Healthy oils for cooking – 80/20 buyers guide

Maybe you ask yourself, how to buy healthy oils without spending a fortune? Here again my simple 80:20 approach comes into play. No need to overcomplicate things. Focus on that 20 % of healthiest oils to cook with that cover 80 % of your needs.

How to buy healthy cooking oils for clean eating

Week 1: Clever Selection

In the first week, keep it simple. For a lean approach, I recommend buying only three oil types. With a clever selection of three plant-based oils, you can master already 80 % of your (healthy) staples. Buy additional oils only when you need them.

Is olive oil healthy?
If you also include fish into your nutrition, then olive oil should be number 1 on your list. I use it for almost all of my cooking needs. Olive oil is versatile enough for just about any type of cooking or salad dressing. Milder varieties are even great for baking. It contains many monounsaturated fatty acids. Make sure you are buying virgin and cold pressed olive oil to get it as clean as possible.

Important: Even the healthiest high-quality, extra-virgin olive oils will lose their exquisite flavors and healthy components if heated too high (over 365°F). So, it is best to use it for salads or for sautéing vegetables over medium heat. If you are serious about clean eating then cooking methods that require high heat like deep-frying or roasting will be an exception in your kitchen anyway.

Is canola oil healthy?
Many people prefer the not so “clean” canola oil (from rapeseed) to use as a basic fat. It is usually processed to withstand high temperatures well and has a mild flavor. It is great for cooking, baking, or using in dressings and sauces.

It contains the lowest saturated fat content of any oil, has a high level of the precious Omega 3 fats and complements olive oil regarding its purpose and components.
If you don’t eat fish at all or you are vegan, then canola oil (combined with linseed oil) should even be your healthiest oil to cook with.

In order to avoid all genetic engineering, it is best to buy organic, cold-pressed, non-GMO versions. It is still illegal to genetically engineer any certified organic product.

Although I use canola very seldom I prefer to buy organic types for many reasons, including this one. But, be aware that cold-pressed canola oils have lower smoke points than GMO canola.

Is sesame oil healthy?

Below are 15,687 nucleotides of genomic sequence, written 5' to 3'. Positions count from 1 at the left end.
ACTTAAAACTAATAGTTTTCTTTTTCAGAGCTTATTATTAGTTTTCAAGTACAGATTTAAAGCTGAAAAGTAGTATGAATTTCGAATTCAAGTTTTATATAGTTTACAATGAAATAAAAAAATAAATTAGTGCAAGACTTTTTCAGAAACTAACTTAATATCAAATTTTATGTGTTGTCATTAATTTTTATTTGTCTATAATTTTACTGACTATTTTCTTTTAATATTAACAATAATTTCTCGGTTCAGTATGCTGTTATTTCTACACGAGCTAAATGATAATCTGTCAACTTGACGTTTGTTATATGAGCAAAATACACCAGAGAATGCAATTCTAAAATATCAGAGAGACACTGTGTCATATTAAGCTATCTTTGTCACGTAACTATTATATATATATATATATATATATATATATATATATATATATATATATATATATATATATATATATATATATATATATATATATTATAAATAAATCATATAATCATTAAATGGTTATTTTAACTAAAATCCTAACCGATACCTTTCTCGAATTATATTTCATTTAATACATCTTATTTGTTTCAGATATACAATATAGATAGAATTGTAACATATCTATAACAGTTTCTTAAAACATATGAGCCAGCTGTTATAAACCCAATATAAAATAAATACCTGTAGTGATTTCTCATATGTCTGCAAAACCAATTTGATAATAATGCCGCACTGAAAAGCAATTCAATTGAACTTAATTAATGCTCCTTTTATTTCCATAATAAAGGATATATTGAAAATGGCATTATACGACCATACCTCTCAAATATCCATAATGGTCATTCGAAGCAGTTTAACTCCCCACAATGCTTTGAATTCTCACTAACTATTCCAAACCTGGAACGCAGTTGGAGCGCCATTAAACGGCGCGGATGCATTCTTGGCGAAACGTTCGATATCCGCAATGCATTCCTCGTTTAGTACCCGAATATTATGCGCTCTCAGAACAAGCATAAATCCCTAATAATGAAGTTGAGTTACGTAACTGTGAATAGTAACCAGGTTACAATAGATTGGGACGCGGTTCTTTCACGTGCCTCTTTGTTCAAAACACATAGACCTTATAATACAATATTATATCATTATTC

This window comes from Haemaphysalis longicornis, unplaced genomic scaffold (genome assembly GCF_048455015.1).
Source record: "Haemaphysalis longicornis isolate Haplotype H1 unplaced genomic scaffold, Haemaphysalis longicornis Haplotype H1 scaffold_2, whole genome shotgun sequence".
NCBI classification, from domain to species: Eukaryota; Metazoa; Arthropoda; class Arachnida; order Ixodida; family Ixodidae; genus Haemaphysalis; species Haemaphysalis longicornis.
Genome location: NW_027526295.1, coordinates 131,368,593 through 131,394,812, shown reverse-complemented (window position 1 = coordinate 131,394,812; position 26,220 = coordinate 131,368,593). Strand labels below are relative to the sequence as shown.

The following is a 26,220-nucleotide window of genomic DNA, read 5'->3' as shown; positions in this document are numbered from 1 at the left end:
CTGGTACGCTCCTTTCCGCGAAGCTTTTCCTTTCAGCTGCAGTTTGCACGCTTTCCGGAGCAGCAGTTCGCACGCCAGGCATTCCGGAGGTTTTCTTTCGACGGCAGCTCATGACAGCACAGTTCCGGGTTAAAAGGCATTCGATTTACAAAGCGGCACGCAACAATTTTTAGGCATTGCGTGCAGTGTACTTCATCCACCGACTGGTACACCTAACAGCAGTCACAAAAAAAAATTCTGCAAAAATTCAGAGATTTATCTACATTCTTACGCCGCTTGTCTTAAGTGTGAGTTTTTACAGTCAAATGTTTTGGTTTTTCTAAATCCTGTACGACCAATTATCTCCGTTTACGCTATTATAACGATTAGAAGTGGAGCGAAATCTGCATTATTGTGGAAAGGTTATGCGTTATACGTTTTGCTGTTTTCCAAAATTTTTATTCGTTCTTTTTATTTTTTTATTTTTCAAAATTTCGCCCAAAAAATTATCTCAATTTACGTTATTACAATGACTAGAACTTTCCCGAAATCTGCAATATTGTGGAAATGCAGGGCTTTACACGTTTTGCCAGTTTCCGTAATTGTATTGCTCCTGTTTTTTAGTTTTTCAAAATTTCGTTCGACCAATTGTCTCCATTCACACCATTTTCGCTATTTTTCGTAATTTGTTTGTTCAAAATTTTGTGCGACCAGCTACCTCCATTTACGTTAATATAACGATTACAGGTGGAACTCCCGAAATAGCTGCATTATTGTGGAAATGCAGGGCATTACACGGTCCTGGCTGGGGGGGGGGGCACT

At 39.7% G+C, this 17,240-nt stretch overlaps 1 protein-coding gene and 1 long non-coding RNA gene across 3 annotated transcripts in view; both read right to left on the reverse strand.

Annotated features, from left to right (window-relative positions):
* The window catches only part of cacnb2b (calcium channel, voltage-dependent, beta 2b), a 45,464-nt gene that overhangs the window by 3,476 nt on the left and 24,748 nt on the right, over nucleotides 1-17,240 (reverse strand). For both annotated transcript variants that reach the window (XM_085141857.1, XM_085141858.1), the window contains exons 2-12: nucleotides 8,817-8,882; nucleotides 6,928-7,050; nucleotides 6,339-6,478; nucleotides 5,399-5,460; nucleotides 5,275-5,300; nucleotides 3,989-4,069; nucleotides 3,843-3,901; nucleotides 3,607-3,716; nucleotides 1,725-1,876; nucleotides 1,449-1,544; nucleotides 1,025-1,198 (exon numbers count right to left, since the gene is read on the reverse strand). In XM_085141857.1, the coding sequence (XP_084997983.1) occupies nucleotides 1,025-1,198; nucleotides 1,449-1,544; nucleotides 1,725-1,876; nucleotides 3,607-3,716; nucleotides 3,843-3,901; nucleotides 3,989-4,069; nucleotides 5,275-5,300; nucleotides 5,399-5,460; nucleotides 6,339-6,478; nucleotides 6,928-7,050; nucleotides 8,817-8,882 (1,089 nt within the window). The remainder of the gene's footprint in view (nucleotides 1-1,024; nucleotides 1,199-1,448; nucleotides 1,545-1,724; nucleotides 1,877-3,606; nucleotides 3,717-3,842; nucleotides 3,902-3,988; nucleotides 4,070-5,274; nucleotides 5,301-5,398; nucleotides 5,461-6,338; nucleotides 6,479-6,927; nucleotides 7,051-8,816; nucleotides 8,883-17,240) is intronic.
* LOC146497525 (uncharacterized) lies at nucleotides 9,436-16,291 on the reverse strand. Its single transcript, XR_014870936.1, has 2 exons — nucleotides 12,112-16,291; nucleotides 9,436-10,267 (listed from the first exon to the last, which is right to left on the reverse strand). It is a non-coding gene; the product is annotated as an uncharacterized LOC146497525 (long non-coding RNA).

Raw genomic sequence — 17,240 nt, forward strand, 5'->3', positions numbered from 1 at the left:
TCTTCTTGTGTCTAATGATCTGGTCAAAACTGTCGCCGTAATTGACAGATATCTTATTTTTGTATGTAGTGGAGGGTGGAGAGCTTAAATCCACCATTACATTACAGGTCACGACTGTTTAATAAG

Made from pressed seeds, it is the premier “flavor oil” for savory cooking and best used as a “seasoning”. Just the right amount adds a heavenly, nutty, undertone to sautéed vegetables, tofu, stir-fries, and sauces. It has almost equal percentages of monounsaturated and polyunsaturated fatty acids.

Is coconut oil healthy or not?
When it comes to cooking, coconut oil is a great choice with a high smoke point. It is wonderful for stir-frys or as a dairy free replacement to butter. But it’s important to know that coconut oil contains around 90 percent saturated fat.

Although it is slightly different than the saturated fat you find in animal products it’s still important to keep your saturated fat intake under control.

So…should you have it at home?


But cooking should not be your primary reason for buying it! Coconut oil is „the Jack of all Trades“.

Many of my American friends and me too, are using it for almost everything you can imagine: As a skin moisturizer, as a wonderful deep conditioner, as a great massage oil, as an effective makeup remover and many, many other things…

buy healthy oils for cooking

Week 2: Buying advice – Moderation is Key

Although healthy fat-rich foods are packed with nutrients, moderation is the best strategy. No matter how healthy the fat – these foods tend to be very high in calories.

Be sure to carefully watch your portions of healthy fats for maximum nutritional benefits, and adhere to recommended serving sizes. 3 tablespoons of good fat per day will help you remain slim and healthy.

7 easy ways to incorporate healthy fats into your nutrition

  • combine healthy oils with Italian herbs for a bread dip
  • add olive oil to your pasta sauce
  • in place of butter, use liquid vegetable oils in cooking and at the table.
  • use almond butter as a spread on bread instead of butter
  • include healthy nuts in your diet
  • include oily fish in your diet as potent sources of omega-3 fatty acids
  • use avocados in salads, dressings, sandwiches guacamole, or even as a delicious stand-alone snack.

Tell me your strategies!

What is your favorite fat for cooking? How do you implement the healthiest oils in your daily diet? Please share your ideas and opinion below in the comments!

2 thoughts on “Healthy oils for cooking – 80/20 buyers guide”

  1. My doctor told me to avoid Canola oil and instead use Grapeseed or Avocado Oil for high temperature cooking.

    • Hey TinaMarie,

      it’s always a good idea listening to your doctor;)
      Thank you for sharing Grapeseed or Avocado oils as great canola oil alternatives.
      Especially if you can’t buy organic, cold pressed, non-GMO canola oil those are viable options.

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